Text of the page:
I wrote some poetry today. It was coming out in full prose sentences, instead of trippy snippets, little short sentences that I felt inclined to snip apart at line breaks. Scrolling back up to read some of what I had just written, I noticed too many gerunds (-ing endings) and use of to be’s.
The lines looked weak. They’re were not compact with surreal images nor were they spacey and elusive. They were basic like “It’s May 5” and “the cruisers pull up.” I aimed to depict an exact scene based on a memory (of course).
I think in this poem, because it was a story, I stepped away from psychedelic imagery. I felt nervous almost. I hadn’t written a story in so long. It is a poem, but this particular poem needed to get its story out to work. During the process, I was fixated on conveying this tiny tale effectively–clearly.
The last time I wrote a story-poem, it made people cry, but the majestic and talented poet, Li-Young Lee pointed out to me, that he as well as the others in the workshop didn’t really understand what was going on. Normally, I could care less if someone can’t tell what’s going on in a poem, but A.–this was Li-Young Lee, and B.–its whole purpose was its story.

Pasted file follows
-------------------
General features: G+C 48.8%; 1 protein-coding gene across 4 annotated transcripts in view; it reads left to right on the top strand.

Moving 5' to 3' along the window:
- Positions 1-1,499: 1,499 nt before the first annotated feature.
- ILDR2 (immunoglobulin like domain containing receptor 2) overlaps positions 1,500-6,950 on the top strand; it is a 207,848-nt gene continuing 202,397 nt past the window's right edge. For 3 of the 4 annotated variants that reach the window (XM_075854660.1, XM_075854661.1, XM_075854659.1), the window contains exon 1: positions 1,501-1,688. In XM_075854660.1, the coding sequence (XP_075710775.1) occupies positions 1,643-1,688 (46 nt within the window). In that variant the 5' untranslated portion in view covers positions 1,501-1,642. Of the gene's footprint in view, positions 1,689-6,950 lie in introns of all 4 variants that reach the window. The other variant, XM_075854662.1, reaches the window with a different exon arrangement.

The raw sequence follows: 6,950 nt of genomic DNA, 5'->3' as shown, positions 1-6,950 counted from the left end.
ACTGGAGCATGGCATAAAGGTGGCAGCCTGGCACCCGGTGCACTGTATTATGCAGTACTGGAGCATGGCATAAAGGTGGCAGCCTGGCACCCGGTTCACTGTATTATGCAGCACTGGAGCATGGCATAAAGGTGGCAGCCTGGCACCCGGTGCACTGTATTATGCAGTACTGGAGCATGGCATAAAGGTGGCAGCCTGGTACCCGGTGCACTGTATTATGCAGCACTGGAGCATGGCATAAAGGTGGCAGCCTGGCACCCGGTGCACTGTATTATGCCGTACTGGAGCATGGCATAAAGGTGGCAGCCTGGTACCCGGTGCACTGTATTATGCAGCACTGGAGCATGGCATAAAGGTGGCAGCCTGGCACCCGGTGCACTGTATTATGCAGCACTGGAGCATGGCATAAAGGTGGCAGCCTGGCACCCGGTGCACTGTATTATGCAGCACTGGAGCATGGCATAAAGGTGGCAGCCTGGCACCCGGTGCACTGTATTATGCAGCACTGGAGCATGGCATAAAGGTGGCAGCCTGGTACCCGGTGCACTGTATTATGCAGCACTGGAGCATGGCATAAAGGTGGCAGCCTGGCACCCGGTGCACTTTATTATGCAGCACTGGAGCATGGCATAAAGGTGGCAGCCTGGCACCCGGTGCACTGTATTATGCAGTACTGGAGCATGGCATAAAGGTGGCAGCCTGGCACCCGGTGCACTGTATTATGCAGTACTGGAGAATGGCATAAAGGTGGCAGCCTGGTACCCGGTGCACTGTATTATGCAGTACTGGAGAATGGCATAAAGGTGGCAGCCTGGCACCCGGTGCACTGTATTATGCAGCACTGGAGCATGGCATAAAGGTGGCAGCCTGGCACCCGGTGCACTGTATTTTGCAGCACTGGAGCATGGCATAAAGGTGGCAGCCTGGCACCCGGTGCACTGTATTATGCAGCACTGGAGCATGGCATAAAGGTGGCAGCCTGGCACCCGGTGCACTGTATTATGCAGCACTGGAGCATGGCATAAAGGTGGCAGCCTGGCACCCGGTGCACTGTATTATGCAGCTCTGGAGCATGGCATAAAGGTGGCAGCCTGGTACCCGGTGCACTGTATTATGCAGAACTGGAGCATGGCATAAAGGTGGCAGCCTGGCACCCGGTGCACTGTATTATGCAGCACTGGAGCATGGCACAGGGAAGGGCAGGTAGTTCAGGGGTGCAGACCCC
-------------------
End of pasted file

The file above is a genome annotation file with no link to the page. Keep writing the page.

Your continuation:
So, today I obsessively tried to be as basic and undemanding as possible. After writing down today’s memory with organic, but well-measured line breaks, I realized it’s a stupid piece. It’s a a pebble of a recollection from when I waited tables. It’s not about oppression or dolphin captivity or the darkness in a garden. I left the studio thinking that I had just wasted the last two hours writing like a child about a childish thing I did once.
It’s night now, and I thinking about what happened at the studio this afternoon. By compartmentalizing the poem into pure memory-action-depiction, not emotion, just what happened, I’m forced to tell a true story. My laced thoughts are not sewn sneakily between sections. Readers can decide to feel whatever they want while they read it for once.